Headquartered in Chandler, Arizona, Keap is an automated email marketing and sales platform for small businesses. The platform provides tools focused on CRM such as SMS text management, appointment scheduling, and invoice/payment automation. Their platform also includes sales-focused tools including pipeline management and marketing automation features. Keap currently supports over 200,000 users and has recently experienced tremendous growth which is a credit to their strategic planning process.
Neil Patel, a New York Times bestselling author and Digital Marketing Strategist, is a Keap Pro user and a proponent of the platform. He referred to Keap as “The one tool to power up your website”, and in a 2019 article wrote,” “the flexibility you’ll gain by using Keap will help you make more money.” Keap’s all-in-one platform includes everything you need to grow your business.
They channeled their knowledge of strategic planning into a new eBook. The 2020 Strategic Planning Guide aims to help SMBs create their own successful strategic plan.
Content produced in collaboration with Keap.
Keap’s strategic planning process for SMBs includes three key elements—a detailed walkthrough of the planning process, a roadmap for the planning process, and a worksheet of tactical next steps to facilitate your plan.
Per Keap, “In this strategic planning kit, we’re going to look at the strategic planning process Keap employed to grow the company over 10 years into a $100 million enterprise. By following these guidelines, your business can do more than just survive—you can thrive.”
In this post, we’ll summarize some key points from Keap’s 17-page guide which is available for download from ClickZ. The eBook breaks down the planning process into five steps which we’ve elaborated on below.
It’s important to clarify the vision for your business. This is a process that should involve everyone in your company. Keap lists three elements that a business vision should have, per Jim Collins’ book, Business Entrepreneurship. These are: purpose, values, and mission.
Keap writes, “Every employee at Keap knows our company vision from the start. We also reference our purpose in conversations, meetings, email exchanges, and more, so it shapes our work each day.”
Keap uses a process they call SWOT+ when looping employees into the planning process. As most businesses know, SWOT stands for strengths, weaknesses, opportunities, and threats. The + is a reference to their inclusive, collaborative approach to planning.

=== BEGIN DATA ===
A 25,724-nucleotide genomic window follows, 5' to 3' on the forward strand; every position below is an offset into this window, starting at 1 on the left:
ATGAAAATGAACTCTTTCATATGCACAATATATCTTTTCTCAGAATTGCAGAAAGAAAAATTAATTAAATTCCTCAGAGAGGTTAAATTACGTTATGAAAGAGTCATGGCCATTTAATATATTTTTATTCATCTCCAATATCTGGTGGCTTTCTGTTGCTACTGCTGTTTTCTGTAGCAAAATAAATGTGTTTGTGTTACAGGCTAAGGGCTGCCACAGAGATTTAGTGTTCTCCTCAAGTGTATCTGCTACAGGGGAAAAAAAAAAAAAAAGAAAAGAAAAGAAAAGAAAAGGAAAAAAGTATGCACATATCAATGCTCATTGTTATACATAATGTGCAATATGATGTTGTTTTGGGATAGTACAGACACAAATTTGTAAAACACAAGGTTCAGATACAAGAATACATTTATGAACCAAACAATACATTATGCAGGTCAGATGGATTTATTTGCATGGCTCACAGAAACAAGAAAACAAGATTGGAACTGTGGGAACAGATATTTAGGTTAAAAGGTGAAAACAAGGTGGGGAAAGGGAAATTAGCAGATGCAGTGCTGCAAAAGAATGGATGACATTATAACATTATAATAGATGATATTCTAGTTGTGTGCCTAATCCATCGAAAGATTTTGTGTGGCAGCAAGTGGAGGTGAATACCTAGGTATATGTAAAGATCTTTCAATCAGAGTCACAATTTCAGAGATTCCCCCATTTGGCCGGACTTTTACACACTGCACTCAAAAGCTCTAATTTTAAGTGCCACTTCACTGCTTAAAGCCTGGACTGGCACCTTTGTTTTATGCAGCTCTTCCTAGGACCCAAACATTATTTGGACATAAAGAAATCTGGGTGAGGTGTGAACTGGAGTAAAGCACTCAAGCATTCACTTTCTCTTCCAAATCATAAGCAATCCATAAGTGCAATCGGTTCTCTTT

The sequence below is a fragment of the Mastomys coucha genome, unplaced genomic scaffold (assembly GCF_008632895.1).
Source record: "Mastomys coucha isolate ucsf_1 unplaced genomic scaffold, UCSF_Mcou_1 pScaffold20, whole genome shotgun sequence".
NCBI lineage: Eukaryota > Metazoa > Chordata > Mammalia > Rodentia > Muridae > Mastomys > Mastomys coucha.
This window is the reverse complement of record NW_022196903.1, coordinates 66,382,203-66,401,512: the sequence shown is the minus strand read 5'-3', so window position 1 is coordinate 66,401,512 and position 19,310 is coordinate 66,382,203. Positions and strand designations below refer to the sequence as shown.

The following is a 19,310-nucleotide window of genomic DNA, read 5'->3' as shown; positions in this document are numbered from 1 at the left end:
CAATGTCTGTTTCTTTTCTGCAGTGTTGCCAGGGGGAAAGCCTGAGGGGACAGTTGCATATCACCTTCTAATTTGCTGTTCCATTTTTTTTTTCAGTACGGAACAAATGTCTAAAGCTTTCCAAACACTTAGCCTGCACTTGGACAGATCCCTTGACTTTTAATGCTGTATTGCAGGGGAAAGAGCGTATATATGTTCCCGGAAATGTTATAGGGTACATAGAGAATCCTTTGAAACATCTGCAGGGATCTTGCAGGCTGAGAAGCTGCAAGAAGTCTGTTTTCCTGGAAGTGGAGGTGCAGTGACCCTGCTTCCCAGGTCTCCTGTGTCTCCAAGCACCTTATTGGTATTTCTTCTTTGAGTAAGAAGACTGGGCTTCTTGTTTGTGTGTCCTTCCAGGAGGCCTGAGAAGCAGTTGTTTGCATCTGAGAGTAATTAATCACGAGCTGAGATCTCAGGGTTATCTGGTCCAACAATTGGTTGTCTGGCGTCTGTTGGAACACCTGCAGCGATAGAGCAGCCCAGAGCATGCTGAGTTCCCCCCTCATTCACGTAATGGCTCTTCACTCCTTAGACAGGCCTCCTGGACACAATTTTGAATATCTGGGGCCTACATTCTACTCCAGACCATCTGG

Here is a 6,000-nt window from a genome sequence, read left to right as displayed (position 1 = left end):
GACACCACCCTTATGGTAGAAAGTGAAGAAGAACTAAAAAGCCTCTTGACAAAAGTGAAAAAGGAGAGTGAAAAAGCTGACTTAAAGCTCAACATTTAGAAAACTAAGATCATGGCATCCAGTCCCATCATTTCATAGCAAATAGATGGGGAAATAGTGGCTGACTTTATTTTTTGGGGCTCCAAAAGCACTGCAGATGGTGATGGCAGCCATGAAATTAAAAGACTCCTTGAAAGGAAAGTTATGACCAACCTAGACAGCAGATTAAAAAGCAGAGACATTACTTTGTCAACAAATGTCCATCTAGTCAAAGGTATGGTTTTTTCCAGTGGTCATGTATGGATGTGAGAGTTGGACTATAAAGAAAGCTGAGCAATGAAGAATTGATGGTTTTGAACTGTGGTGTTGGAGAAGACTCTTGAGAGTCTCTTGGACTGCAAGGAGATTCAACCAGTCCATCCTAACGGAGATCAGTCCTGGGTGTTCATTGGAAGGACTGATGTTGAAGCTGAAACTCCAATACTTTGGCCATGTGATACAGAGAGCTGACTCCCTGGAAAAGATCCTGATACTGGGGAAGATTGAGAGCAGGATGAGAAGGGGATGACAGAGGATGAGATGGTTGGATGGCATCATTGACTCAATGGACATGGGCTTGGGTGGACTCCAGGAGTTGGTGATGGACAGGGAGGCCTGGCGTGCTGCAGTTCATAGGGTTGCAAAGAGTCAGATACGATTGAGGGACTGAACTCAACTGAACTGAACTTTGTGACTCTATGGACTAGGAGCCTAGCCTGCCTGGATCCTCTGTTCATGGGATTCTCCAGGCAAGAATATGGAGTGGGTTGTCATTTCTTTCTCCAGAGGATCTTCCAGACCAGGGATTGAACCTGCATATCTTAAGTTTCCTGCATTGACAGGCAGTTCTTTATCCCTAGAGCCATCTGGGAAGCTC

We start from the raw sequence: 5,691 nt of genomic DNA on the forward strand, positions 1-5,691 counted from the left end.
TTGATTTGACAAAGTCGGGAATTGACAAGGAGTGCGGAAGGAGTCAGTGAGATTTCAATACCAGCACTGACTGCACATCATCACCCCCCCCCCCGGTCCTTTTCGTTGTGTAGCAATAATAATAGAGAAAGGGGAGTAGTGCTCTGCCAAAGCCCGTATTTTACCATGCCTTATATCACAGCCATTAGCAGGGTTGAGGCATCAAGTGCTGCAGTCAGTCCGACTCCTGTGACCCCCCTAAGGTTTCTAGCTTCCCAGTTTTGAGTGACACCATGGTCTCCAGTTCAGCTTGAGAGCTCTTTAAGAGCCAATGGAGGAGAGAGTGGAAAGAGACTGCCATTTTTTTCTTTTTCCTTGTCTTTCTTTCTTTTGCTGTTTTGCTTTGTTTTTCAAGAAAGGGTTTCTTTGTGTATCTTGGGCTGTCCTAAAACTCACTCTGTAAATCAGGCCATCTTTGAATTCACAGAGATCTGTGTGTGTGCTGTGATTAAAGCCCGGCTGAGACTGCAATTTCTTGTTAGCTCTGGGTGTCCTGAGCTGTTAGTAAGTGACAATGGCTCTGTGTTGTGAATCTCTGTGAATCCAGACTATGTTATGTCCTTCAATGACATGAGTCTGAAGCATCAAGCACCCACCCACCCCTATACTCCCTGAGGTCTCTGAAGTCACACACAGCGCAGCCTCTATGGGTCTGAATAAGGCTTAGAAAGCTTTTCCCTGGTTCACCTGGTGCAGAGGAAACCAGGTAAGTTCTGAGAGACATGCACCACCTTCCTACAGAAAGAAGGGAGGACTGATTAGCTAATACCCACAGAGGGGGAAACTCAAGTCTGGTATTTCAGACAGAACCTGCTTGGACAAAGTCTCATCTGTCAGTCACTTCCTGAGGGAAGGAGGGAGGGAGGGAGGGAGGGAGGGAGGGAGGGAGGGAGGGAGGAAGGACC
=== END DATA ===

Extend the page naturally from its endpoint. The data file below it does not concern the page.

A SWOT+ approach ensures:
The eBook contains a detailed outline of Keap’s full SWOT+ process, a four-step approach that begins with listing accomplishments and ends with addressing strategic issues to tackle in the coming year.
Keap emphasizes the importance of understanding all the resources available within your business when formulating a strategic plan. The starting point for this process involves performing an inventory of assets that focuses on 3 to 5 core assets of your company.
Keap writes, “While it’s true that resources can be scarce for many small businesses, annual planning is really about making the best use of all your resources so that nothing is forgotten or ignored. This kind of strategy will help put you ahead of your competitors.”
The strategy planning approach will help your company connect its overall vision to its daily operations. The process itself can be summarized in the following outline (each element is elaborated on in the eBook):
Once strategic planning is complete, the focus should be on achieving your plan’s vision. Keap recommends scheduling “a steady rhythm of productive meetings” to assess and learn from both your successes and failures.
Since all businesses are different, there is no specific meeting schedule that everyone needs to follow, but consistency is key. Identify the meeting rhythm that works best for your business, then stick to it. Meetings should be structured so that there are clear deliverables and priorities established regardless of how frequently you meet.
Keap recommends devoting at least two full days each year to create your annual priorities, one full day per quarter for Quarterly TOP and a half day each month to assess SMART objectives.
“Work with your team to identify a cadence of ongoing meetings that will support your defined goals and objectives. The sooner you get your business into a consistent planning and execution rhythm, the sooner you’ll be able to delegate more responsibility to your team,” writes Keap.
The final step in your strategic planning process focuses on employee involvement. Involving your team ensures that your strategic plan is relevant to the day-to-day activities of all team members.
Per Keap, “Daily relevance is also a key for employees who aren’t in leadership roles. They need to be aware of how their job affects the mission of your business. Each person matters. People need to know why and how their daily activities support the mission.”
Keap employees a methodology they call “Big 3”—a reference to the three primary responsibilities associated with each employee’s role. The Big 3 can be a moving target for some employees, changing quarterly. For others, the Big 3 may remain the same for a year or longer.
The value of establishing and monitoring the Big 3 for each employee is that it helps employees understand how their performance impacts the company, instilling confidence and ensuring that each employee understands their role in the company’s overall mission.
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